Defence Strategic Review calls for significant overhaul with China looming large
Australia’s military will be significantly reshaped to deal with the profound risks the nation faces from the rising might of China, in response to a landmark strategic review.
The advice comes in a declassified version of the Defence Strategic Review by former ADF chief Angus Houston and former minister Stephen Smith, released by the Federal Government on Monday.
It calls for a new approach to defence planning and strategy, labelled National Defence, that goes back to fundamentals to avoid the prospect of major conflict in our region that directly threatens our national interest.
The 80s-era Defence of Australia doctrine is “no longer fit for purpose” while the concept of a “balanced force” where the ADF works at home, in the region and in conflicts further afield “reflects a bygone era”.
It uses sharper language on China than the 2020 strategic update, pointing to the Asian giant’s military build-up, assertion of sovereignty over the South China Sea and strategic competition in Australia’s near neighbourhood.
“Intense China-United States competition is the defining feature of our region and our time,” it says.
“Strategically, we may have already entered a decisive period for the Indo-Pacific.
“This necessitates a managed, but nevertheless focused, sense of urgency. It is clear that a business-as-usual approach is not appropriate.”
It notes there is currently “only a remote possibility” of a power contemplating an invasion of the Australian continent, but warns “the threat of the use of military force of coercion against Australia does not require invasion”.
The rise of cyber warfare, the proliferation of long-range strike missiles and Australia’s reliance on maritime trade routes for its economic prosperity mean it can be threatened from afar.
The review says the US alliance remains central but Australia must also be more self-reliant so it can contribute to regional stability.
It also states climate change will increase the challenges for Australia, including putting more call on the need for humanitarian responses at home and abroad, but the ADF must be the last resort for responding to disasters.
The Government has agreed or agreed in principle to all 62 public recommendations.
Prime Minister Anthony Albanese said this represented Australia’s most significant defence overhaul since WWII.
“In a world where challenges to our national security are always evolving, we cannot fall back on old assumptions,” he said.
“We must build and strengthen our security by seeking to shape the future rather than waiting for the future to shape us.”
The new approach calls for a more integrated defence force that works across sea, land, air, space and cyber domains.
The ADF would focus its mission more narrowly on five areas: defending Australia and the immediate region, deterring any adversary that sought to project power against Australia’s northern approaches, protecting Australia’s economic connections, assisting with the collective security of the Indo-Pacific, and maintaining the global rules-based order.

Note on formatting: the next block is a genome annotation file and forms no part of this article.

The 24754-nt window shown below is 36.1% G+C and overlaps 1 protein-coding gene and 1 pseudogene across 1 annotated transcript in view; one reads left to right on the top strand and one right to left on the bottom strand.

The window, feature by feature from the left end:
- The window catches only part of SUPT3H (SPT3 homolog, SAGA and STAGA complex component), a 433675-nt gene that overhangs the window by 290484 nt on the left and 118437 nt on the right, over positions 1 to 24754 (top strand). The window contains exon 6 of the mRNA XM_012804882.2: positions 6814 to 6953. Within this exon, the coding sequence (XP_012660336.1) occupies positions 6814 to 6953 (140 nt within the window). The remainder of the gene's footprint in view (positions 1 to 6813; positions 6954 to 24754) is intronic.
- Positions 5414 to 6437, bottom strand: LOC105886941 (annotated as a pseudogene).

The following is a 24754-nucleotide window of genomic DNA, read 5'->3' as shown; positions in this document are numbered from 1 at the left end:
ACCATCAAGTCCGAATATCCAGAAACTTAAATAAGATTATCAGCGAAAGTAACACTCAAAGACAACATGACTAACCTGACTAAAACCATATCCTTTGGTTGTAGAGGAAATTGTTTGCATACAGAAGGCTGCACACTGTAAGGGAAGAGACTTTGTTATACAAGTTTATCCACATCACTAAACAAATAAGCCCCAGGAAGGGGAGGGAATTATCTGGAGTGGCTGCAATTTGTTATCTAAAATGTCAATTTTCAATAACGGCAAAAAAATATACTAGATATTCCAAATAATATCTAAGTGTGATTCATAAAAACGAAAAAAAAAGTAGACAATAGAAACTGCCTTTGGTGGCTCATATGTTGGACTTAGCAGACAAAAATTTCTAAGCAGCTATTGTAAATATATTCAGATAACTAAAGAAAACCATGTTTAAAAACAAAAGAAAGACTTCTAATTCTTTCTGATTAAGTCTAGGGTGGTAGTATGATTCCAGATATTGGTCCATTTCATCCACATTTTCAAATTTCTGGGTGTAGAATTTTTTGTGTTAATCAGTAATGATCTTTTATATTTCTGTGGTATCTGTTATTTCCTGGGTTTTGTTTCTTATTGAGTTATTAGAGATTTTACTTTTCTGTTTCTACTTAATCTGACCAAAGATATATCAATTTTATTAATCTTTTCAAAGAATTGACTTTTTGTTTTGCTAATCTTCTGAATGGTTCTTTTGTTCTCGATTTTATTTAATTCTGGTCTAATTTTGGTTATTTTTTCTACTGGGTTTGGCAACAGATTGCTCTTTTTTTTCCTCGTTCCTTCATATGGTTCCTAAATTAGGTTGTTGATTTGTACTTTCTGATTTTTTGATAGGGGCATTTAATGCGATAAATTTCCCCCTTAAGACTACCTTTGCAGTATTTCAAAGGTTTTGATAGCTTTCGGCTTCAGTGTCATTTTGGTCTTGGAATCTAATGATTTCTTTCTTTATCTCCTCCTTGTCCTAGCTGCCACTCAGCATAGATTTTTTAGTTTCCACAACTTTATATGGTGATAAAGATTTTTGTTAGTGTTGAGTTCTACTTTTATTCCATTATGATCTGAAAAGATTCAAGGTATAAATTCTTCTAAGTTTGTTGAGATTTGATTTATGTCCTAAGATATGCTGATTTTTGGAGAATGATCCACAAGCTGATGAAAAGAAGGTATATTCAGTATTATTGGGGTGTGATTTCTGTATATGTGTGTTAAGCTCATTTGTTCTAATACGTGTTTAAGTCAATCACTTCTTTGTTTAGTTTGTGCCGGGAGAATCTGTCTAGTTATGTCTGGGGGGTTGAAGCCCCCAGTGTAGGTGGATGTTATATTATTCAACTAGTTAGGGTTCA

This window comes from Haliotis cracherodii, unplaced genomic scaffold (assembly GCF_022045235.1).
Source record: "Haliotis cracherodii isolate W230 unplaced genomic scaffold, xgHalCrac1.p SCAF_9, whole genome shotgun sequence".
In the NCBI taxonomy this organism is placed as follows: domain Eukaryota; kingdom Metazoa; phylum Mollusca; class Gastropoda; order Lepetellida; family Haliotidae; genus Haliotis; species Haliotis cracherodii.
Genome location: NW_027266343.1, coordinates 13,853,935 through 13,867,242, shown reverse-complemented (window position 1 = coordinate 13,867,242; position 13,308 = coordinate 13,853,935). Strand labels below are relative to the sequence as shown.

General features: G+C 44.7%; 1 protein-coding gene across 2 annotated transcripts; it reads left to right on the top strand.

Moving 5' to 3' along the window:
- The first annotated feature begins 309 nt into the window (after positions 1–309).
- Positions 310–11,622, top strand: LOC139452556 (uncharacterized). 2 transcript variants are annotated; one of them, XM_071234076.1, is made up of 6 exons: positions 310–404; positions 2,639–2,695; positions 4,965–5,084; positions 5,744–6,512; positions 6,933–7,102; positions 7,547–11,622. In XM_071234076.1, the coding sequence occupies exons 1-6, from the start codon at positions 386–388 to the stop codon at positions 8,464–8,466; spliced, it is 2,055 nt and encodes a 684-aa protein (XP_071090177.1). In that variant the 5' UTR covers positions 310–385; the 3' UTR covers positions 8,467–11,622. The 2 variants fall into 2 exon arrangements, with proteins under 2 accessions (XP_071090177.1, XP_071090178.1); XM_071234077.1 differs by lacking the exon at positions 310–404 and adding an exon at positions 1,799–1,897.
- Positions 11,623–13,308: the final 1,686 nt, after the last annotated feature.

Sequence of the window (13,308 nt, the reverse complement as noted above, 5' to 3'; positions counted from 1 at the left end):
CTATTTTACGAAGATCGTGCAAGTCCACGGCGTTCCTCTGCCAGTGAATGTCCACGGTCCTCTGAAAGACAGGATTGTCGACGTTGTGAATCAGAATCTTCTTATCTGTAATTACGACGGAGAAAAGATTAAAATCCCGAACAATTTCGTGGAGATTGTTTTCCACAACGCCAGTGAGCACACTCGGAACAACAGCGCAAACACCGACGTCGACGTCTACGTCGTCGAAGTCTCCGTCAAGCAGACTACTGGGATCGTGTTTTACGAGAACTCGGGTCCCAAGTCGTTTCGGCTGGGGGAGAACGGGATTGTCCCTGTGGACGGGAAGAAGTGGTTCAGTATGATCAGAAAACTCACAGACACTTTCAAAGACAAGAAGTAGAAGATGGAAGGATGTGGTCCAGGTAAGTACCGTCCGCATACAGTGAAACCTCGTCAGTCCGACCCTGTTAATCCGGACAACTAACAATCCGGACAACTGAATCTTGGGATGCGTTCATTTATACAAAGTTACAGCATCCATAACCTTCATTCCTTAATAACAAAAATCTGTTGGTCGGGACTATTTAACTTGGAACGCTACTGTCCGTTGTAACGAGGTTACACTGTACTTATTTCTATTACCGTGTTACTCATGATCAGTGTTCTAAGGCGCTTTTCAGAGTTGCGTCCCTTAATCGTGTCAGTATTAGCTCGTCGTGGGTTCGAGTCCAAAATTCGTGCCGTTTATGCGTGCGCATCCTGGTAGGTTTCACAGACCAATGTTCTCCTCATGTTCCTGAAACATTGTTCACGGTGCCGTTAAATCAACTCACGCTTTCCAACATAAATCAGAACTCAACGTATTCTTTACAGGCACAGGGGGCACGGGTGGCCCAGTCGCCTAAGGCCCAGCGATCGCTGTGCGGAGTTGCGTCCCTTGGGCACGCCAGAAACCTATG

“We are facing the most challenging set of strategic circumstances that we have for decades, and we do so at a time where Australia’s economic connection with the world has never been greater,” Defence Minister Richard Marles said.
“All of this is a watershed moment for Defence policy in our country’s history and what it will provide for is an Australian Defence Force befitting of a much more confident and self-reliant nation.”
There will need to be a continuous shipbuilding program; beefed up bases and ports in northern Australia, including at Curtin and Learmonth in WA; a significant recruitment drive; and a changed focus to acquiring equipment more quickly rather than pursuing the “perfect solution or process”, including manufacturing munitions domestically.
The Army’s capabilities will change the most in the restructure, moving away from heavy vehicles to focus on long-range strikes and the ability to have amphibious operations.
There must also be a whole-of-government approach to security that involves more active statecraft, a deeper diplomatic engagement in the region, and a focus on increasing resilience including public support and diverse supply chains.
An updated National Defence Strategy will be released every two years starting in 2024 to keep up with the rapidly evolving strategic environment.
The Government’s response to the review has six initial priorities: submarines, strike capability, bringing new technology from innovation to reality, strengthening the northern bases, boosting ADF personnel and building relationships in the Pacific region.
It is moving immediately to cancel, cut or delay 33 projects to reflect the changed focus and free up $7.8b of the $19b needed over the next four years to implement the review’s recommendations.
The $27 billion Land 400 program to acquire heavy infantry vehicles will be slashed to a third of its original size while a project to build and maintain self-propelled howitzers is among six to be cancelled.
There’s also a review of the future surface combat fleet, which is expected to report in the second half of the year and may suggest reducing the number of frigates built.
Shadow defence minister Andrew Hastie – an Army veteran – accused the Government of cannibalising Army capabilities and delaying important decisions.
“Today’s announcement is a smokescreen to hide the truth about the DSR,” he said.
“There is also no sense of urgency today. The mission is clear – we must respond to our strategic circumstances. We haven’t seen a strategy.”
Mr Marles said the overall Defence budget would increase over the next decade above what had previously been planned.